HKABA Art Exhibition – Your Zodiac Animal Story from Ru Xi

Year of The Rat – The Rats

The rats are clever and sociable creatures that loves to play and forage for fallen grapes. The white and black rats are a representation of the swift interchanging movement of yin yang.

Rats are most compatible with: Ox, Dragon, Monkey


Year of The Ox – The Water Ox

The Water Ox enjoys a swim in the lotus pond and observes the very calming nature of the waters, its body creates rippled movements inside the pond representing our existence that generates ripples within our environment. The slower we move, the less the ripples, the faster we swim, the more rapid the ripples.

Ox are most compatible with: Rat, Snake, Rooster


Year of The Tiger – White Tiger – with Boddhisattva’s Eight Realisations Sutra

The White Tiger is standing upright and observing the glowing sun, whilst follows him is a young monk, imprinting each step as he walks his journey, guided by the tiger guardian. The tiger reflects the higher perspective and calling of the individual as he undergoes his challenging journey on the earthly realm. The Boddhisattva’s Eight Realisations Sutras is a sutra about an individual’s spiritual awakening.

Tigers are most compatible with: Horse, Dog, Pig


Year of The Rabbit – Taiji the Rabbit

Taiji the Rabbit is Lucy’s (Ru Xi) beloved rabbit. He was an amazing rabbit that was independent, sensible and loyal within the Wang family. This painting is to honour Taiji as a guardian rabbit within the Chinese Zodiac series.

Rabbits are most compatible with: Goat, Dog, Pig


Year of The Dragon – Jade Dragon – with Boddhisattva’s Eight Realisations Sutra

The Jade Dragon is represented in the form of an infinity cycle, reflecting the cyclic nature of the earth realm and its living things within. Upon the dragon sits a Boddhisattva who has awakened to this understanding and sits peacefully above, observing this from a higher perspective with compassion. The Boddhisattva’s Eight Realisations Sutras is a sutra about an individual’s spiritual awakening.

Dragons are most compatible with: Rat, Monkey, Rooster


Year of The Snake – Snake and Bamboo

The green snake blends well within the bamboo forest in order to camouflage itself, the strength of the bamboo is as flexible as the body of the snake, reflecting adaptability, flexibility and able to bend within the wind.

Snakes are most compatible with: Monkey, Rooster, Ox


Year of The Horse – The Galloping Horse

The horse gallops where it sets path on with energy and charisma, the determination and proactive nature of the horse is to be commended and respected.

Horses are most compatible with: Tiger, Goat, Dog


Year of The Goat – The Goat

The Goat is calm and reserved and resting on the grass, enjoying the nature’s wonders and treasuring the moments through sensitivity and discipline.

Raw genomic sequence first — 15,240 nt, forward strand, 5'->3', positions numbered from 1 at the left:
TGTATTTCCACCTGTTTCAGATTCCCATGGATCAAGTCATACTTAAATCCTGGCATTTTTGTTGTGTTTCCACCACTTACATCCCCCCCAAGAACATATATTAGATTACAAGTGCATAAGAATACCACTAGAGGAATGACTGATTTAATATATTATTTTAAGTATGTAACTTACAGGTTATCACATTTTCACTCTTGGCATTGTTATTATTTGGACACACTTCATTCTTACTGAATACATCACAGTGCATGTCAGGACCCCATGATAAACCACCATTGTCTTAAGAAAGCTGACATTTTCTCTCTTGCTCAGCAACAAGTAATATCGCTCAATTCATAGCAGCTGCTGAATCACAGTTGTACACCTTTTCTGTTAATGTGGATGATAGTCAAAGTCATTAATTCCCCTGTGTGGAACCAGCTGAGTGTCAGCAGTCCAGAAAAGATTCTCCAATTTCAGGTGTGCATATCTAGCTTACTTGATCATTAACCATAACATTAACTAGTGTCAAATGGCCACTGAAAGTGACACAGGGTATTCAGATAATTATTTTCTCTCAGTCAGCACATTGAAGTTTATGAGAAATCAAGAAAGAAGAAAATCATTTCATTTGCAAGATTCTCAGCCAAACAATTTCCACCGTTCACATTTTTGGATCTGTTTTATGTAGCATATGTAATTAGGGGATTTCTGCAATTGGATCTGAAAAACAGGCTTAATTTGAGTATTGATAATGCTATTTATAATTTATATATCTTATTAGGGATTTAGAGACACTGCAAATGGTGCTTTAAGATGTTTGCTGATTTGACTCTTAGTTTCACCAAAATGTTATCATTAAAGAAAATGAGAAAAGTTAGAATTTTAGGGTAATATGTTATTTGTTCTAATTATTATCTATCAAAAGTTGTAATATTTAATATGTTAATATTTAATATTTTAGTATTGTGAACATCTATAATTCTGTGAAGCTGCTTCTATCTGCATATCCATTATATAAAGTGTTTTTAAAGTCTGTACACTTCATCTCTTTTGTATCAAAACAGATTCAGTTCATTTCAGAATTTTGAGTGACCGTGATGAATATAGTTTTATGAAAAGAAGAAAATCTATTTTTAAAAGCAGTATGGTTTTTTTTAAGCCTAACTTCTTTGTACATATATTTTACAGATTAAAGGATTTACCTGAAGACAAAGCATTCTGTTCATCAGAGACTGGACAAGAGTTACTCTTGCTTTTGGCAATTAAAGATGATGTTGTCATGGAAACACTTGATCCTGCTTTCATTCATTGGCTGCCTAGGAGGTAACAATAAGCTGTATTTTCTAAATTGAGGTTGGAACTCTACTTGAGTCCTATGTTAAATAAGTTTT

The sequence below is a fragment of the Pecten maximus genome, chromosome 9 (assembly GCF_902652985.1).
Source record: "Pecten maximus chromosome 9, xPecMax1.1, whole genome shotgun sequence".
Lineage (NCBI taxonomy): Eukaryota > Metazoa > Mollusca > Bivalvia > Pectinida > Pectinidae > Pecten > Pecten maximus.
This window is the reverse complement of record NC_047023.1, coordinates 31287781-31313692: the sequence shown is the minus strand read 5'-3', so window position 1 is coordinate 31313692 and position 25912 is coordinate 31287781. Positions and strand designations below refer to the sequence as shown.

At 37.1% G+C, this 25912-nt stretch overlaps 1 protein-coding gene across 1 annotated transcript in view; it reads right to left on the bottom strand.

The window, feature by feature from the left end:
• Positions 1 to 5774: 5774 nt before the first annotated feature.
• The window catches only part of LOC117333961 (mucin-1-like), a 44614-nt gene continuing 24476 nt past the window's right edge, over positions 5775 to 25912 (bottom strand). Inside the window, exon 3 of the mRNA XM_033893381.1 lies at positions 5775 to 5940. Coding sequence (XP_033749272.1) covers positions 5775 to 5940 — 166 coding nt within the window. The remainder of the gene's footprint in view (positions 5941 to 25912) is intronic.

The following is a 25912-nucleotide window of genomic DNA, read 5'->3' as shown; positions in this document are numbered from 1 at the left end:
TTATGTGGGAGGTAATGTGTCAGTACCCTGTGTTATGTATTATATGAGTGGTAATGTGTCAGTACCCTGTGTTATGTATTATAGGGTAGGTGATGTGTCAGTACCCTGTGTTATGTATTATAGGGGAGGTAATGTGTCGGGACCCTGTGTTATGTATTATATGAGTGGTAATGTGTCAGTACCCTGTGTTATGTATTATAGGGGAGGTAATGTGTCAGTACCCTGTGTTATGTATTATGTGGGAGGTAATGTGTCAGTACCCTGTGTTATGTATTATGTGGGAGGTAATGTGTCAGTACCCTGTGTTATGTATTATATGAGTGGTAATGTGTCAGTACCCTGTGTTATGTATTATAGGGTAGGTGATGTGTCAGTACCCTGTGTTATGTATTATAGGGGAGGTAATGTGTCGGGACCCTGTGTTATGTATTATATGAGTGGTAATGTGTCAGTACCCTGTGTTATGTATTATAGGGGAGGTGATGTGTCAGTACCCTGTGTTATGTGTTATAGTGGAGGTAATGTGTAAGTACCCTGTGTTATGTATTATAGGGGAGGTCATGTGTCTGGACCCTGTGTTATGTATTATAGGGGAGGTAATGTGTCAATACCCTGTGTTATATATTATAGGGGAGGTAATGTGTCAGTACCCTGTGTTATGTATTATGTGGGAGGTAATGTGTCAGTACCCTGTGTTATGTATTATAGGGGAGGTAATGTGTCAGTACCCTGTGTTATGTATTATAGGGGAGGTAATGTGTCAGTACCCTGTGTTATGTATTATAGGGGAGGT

Goats are most compatible with: Horse, Rabbit, Pig


Year of The Monkey – Monkey with Peach

The Monkey is next to the heavenly peach, ready to indulge, it is happy with the reward of it’s hard work upon the peach trees. Monkeys are very clever and sociable individuals.

Monkeys are most compatible with: Rat, Dragon, Snake


Year of The Rooster – The Rooster

The Rooster is standing proud with beautiful feathers and a charming calling that awakes the world from sleep. The rooster is a first one to awaken to the morning dawn and a leader by natural instinct.

Roosters are most compatible with: Ox, Snake, Dragon


Year of The Dog – Da Zuo The Dog

Da Zuo is also a memorable dog of Lucy’s cousin’s, who is the prized family pet that tend to pee on the indoor floor boards. The foot prints may also be a representation of he’s pee, however that’s upon the audience to decide. Da Zuo is a Japanese Akita, that is docile, friendly and faithful.

Dogs are most compatible with: Tiger, Horse, Rabbit


Year of The Pig – Fortune Pigs

The Fortune pigs are embraced by the gourds, which is a representation of happiness and good luck, whilst four is a representation of stability and the cycles of nature. The calligraphy entails: 諸事吉祥,福祿萬代, meaning that all things are of auspicious nature and fortune will be placed upon ten thousand generations.

Pigs are most compatible with: Rabbit, Goat, Tiger


Moon Festival Exhibition – Gallery 307

The Moon Festival Exhibition is currently on show at Gallery 307 (Northbridge). The group exhibition features works from local Australian artists with a theme in relation to the moon and was opened by the Mayor of Willoughby City Council – Gail Giles-Gidney, along with the Northbridge Junior Art Prize.

The Chinese lunar calendar entails the mid-autumn festival as the 15th day of the eighth month, which is a full moon. And this tradition is to celebrate the end of autumn harvest, and also a time of family gathering around the round dining table to have a feast and eating mooncakes with tea. Meanwhile, in Chinese folklore, it is known that the moon lady ‘Chang Er’ resides within the moon palace inside the moon, along with her companion the moon jade rabbit ‘Yu Tu’ who happens to be always making a medicine for longevity. There’s also a man named ‘Wu Gang’ who’s endlessly cutting a self-healing osmanthus tree, so it’s been a bit of a punishment for him.